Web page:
The creek rocks are good walking, or else the spongy banks. We’re making good time. The sun crests the ridge and I’m warm now, taking off my layers. I add shot bloks to the instant coffee in my system until I’m once again shaking with caffeine. Why do I do this? My feet ache from the cold river crossings, and I breathe through the pain. At a bend in the river are a few dozen strange mounds of rocks, as tall as us. This creates a maze of deep pools and we pick our way from rock pile to rock pile, arctic terns wheeling overhead. Then the river rocks are gone and we’re forced into tussocks- type three tussocks, the kind that suck your foot in with each step and also try to roll your ankle. We wrench our way through the tussocks to a bit of crispy lichen, firm enough to hold our weight. We take a break, and I eat wavy lays while Callie smokes weed. We see a cabin on our base maps on the next pass, which means that a cabin existed there… in 1973. Whether or not the cabin is still there is anyone’s guess. We become obsessed with this cabin, imagining what kind of shape it might be in and what it might look like.
We follow another river to its headwaters and reach a huge open area between mountains. This valley is almost entirely marsh. We don’t realize this until we’re mired in it, standing in deep water and looking around us, water as far as we can see. We wrench our feet from the water and sink again, laughing, our toes turning to ice. We struggle to a slope of talus and work our way across the lichen spotted rocks. I see what looks like a cairn. I kick it over, and then feel terrible. Was that actually a cairn? If so, how old was it? These passes are ancient caribou migration routes, and the Nunamiut Inupiat have been hunting caribou here for thousands of years. Was that cairn theirs? Who am I, to project my white colonizer idea of wilderness onto these lands, to which I have no ancestral connection and whose flora, fauna, seasons and moods I do not know.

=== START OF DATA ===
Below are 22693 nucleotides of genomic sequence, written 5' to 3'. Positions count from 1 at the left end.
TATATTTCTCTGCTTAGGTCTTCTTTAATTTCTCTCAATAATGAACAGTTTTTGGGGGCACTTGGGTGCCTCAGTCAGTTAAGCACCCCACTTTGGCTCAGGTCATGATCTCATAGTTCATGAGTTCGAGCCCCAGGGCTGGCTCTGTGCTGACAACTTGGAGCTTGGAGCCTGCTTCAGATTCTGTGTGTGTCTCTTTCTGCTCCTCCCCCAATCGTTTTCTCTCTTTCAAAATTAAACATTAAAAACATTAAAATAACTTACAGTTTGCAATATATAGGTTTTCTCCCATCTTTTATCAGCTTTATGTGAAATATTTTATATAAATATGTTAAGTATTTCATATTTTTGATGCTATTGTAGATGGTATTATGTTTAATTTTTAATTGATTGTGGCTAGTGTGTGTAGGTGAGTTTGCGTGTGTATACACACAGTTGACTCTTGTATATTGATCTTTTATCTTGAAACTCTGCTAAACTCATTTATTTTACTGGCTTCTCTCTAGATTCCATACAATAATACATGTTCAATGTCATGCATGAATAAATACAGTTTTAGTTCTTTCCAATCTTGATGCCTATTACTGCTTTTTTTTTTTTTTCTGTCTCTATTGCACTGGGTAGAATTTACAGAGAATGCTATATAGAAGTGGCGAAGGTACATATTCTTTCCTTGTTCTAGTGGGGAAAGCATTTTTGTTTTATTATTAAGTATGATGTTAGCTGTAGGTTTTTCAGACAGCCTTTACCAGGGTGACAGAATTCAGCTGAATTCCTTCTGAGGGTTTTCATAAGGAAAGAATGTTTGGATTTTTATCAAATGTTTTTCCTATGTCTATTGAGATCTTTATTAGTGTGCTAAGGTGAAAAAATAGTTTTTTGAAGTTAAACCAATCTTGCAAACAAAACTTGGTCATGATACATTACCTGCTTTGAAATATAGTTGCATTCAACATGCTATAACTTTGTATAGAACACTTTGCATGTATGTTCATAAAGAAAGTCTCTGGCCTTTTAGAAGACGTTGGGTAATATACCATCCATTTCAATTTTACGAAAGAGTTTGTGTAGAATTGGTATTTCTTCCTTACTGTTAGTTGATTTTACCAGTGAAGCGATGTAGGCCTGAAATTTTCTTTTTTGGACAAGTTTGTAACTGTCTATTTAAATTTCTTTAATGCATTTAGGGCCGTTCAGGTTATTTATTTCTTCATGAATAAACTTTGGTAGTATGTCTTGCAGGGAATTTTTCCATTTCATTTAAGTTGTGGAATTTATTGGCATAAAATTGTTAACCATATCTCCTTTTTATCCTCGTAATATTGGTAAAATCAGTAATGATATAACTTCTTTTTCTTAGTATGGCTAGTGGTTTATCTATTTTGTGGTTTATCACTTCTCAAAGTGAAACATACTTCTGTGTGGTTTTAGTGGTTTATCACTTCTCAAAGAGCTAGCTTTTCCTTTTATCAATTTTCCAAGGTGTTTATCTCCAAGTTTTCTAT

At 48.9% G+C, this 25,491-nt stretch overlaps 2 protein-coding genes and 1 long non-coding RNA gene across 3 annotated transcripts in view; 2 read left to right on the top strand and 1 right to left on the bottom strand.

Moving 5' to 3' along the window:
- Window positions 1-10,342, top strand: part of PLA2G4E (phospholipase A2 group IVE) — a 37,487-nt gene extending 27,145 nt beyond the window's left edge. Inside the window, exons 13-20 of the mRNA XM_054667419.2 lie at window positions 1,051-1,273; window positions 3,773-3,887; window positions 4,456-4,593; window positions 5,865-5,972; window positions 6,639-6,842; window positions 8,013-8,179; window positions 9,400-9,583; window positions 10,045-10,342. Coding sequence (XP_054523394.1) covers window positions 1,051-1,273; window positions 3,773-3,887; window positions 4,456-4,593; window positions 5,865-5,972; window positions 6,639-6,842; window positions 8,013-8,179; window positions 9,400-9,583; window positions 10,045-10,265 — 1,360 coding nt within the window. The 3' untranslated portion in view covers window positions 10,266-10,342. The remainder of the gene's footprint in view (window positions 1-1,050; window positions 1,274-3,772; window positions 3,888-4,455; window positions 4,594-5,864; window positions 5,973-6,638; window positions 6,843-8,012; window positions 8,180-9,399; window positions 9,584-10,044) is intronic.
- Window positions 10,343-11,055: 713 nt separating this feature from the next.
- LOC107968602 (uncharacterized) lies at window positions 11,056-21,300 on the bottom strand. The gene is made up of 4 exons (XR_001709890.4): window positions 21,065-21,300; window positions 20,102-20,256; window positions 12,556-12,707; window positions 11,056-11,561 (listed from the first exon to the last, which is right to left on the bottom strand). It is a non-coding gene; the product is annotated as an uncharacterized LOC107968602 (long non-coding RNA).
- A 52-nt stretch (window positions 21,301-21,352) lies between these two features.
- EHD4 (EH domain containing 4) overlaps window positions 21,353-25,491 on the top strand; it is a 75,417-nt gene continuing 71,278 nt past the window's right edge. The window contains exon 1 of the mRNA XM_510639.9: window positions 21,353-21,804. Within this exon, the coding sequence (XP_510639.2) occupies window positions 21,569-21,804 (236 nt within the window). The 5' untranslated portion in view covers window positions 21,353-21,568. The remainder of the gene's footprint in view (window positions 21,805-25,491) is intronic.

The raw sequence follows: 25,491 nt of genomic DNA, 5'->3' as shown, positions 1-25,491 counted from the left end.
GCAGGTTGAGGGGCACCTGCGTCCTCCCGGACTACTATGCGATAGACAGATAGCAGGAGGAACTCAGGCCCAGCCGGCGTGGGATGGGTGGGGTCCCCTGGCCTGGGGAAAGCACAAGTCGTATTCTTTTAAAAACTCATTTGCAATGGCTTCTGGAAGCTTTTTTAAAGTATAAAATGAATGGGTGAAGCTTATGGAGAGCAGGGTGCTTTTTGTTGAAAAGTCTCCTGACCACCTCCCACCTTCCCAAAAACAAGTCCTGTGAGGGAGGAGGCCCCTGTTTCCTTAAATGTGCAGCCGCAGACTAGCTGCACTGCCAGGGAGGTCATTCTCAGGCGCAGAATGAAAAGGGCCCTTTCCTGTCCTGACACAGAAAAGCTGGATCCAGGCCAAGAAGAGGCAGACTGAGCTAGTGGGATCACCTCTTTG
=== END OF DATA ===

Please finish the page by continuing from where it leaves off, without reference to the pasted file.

The shack is a burnt out husk next to a large, still, perfect lake. The door of the shack is gone, as is the windowglass. The inside is smeared with ash and littered with sunbeams from the loose boards of the walls. A sleeping bag in a stuff sac hangs from the ceiling. To protect it from the mice, probably. Several caribou sheds have been thrown onto the tin roof.